In Chechnya gay activists complain of crackdown and mass arrests and torture. Speaking to CNN on condition of anonymity, one man who recently left Chechnya after the arrest, said that hundreds of homosexual men, like him, have been arrested by the authorities and kept in appalling conditions in detention.
"My car was stopped at a checkpoint in the Chechen police, and they asked me for documents," said the man, who asked to call him "Ahmed". "They looked at the documents and said," We're taking you in ".
In recent weeks the problem became much worse, hundreds of gay men arrested and subjected to terrible violence. "They started beating me with fists and feet, they wanted to get from me the names of my friends-gay," said another Chechen in CNN in a safe house where we agreed to meet.
The main Muslim Republic headed by Ramzan Kadyrov, the strongman of the Kremlin, whose security forces are accused by human rights groups in kidnappings, killings and other abuses. The press Secretary of the Chechen government called the allegations about the gay outbreak in Chechnya, "an absolute lie" and denied the existence of gays in the country. There is a video of Chechen clerics, who say angry sermon in Grozny, the main city of Chechnya condemn these accusations and promised "retribution".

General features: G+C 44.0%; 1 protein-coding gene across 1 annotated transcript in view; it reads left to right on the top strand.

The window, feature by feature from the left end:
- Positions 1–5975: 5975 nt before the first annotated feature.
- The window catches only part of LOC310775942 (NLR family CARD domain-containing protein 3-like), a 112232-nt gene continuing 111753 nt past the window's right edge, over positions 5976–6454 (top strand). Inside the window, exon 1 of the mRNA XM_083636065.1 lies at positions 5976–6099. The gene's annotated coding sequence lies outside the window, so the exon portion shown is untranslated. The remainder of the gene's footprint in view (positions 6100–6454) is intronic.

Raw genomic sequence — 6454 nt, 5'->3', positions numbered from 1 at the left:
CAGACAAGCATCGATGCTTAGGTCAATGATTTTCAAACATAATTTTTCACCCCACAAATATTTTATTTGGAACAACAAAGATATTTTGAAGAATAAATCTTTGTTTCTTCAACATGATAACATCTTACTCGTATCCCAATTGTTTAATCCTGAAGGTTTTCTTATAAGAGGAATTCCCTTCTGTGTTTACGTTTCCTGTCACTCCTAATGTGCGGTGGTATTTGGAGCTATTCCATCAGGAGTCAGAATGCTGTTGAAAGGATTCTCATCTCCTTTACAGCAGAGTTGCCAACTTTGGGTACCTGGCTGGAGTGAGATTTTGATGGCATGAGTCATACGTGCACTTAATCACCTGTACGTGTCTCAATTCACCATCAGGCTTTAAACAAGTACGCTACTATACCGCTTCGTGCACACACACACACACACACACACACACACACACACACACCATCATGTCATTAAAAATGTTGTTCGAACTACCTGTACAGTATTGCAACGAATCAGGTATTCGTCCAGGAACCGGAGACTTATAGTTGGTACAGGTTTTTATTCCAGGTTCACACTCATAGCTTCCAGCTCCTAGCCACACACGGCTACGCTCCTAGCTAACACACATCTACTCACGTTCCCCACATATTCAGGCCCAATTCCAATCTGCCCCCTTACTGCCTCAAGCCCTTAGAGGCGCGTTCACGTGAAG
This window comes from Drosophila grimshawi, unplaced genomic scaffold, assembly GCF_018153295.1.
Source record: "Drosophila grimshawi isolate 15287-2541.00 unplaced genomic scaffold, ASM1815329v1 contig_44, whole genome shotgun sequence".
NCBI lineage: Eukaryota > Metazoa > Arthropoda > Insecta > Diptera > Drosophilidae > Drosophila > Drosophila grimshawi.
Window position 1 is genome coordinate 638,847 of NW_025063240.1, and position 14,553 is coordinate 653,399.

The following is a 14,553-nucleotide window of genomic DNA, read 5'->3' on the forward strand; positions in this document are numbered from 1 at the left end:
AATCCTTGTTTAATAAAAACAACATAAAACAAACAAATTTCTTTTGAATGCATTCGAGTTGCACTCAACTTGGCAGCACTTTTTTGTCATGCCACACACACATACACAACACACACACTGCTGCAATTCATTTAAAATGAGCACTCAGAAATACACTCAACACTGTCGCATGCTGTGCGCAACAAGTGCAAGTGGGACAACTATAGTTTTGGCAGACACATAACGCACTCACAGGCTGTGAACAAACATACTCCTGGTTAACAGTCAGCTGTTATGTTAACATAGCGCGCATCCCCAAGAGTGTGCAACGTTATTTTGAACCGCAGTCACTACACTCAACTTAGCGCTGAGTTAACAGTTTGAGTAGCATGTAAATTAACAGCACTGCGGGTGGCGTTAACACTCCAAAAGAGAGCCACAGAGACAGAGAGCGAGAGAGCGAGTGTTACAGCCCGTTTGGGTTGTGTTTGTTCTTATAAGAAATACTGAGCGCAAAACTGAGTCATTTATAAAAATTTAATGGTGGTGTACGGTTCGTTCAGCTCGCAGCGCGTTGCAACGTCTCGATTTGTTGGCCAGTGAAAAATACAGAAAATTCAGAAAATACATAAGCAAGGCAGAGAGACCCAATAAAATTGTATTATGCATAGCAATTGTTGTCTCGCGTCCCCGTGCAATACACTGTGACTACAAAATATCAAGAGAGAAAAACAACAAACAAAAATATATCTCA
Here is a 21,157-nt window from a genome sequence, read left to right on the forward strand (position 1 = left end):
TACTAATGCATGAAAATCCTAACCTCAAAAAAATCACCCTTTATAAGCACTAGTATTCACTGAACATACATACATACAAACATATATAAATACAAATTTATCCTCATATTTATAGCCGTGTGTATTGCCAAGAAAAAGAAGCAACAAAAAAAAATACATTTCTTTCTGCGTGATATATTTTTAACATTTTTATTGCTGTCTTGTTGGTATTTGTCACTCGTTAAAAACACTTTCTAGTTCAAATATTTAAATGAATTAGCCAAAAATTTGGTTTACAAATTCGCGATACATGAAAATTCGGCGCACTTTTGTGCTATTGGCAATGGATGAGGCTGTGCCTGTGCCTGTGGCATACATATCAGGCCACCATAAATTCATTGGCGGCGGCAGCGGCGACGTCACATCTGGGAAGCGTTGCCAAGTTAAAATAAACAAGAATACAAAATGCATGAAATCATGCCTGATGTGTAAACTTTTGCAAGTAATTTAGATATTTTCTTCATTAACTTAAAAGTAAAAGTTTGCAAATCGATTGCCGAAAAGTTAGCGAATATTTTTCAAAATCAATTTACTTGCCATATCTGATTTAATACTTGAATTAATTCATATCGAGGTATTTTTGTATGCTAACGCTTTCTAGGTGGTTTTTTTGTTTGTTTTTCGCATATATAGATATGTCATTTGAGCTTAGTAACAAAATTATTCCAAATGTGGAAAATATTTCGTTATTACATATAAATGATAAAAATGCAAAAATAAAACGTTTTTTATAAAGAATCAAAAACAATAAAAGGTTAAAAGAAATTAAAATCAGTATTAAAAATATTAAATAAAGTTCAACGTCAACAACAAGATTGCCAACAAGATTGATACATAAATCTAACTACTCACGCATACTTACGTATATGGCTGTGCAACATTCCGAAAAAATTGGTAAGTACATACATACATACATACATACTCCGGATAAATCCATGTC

One of the largest Russian Newspapers, Novaya Gazeta, which first reported this story, says that "all employees" is now at risk of reprisals. Russia has a shaky report on gay rights, the crackdown on gay parades, and even laws against gays. But the charges Chechnya, unprecedented and provoked an international reaction.
"We remain concerned about reports of abductions, torture and killings in Chechnya, based on their sexual orientation," the statement reads Nikki Haley, U.S. envoy to the UN. "If this is true, it is a violation of human rights cannot be ignored - Chechen authorities should immediately investigate these allegations, to bring to justice all those responsible and take steps to prevent future abuse," the statement reads.
Many believe that homosexuality is shameful, and in Chechnya, widespread practice of so-called honour killings - the murder of family members to resolve shame. "If my family finds out I'm gay, then no power, no troops, they will kill me," says Ahmed. "Even if my parents will forgive me, someone like my uncle, will you forgive me," he said. It is the fear of family retribution against the background of official repression of gays makes many Chechens to flee their homes.
sections: Politics, Region News, Accidents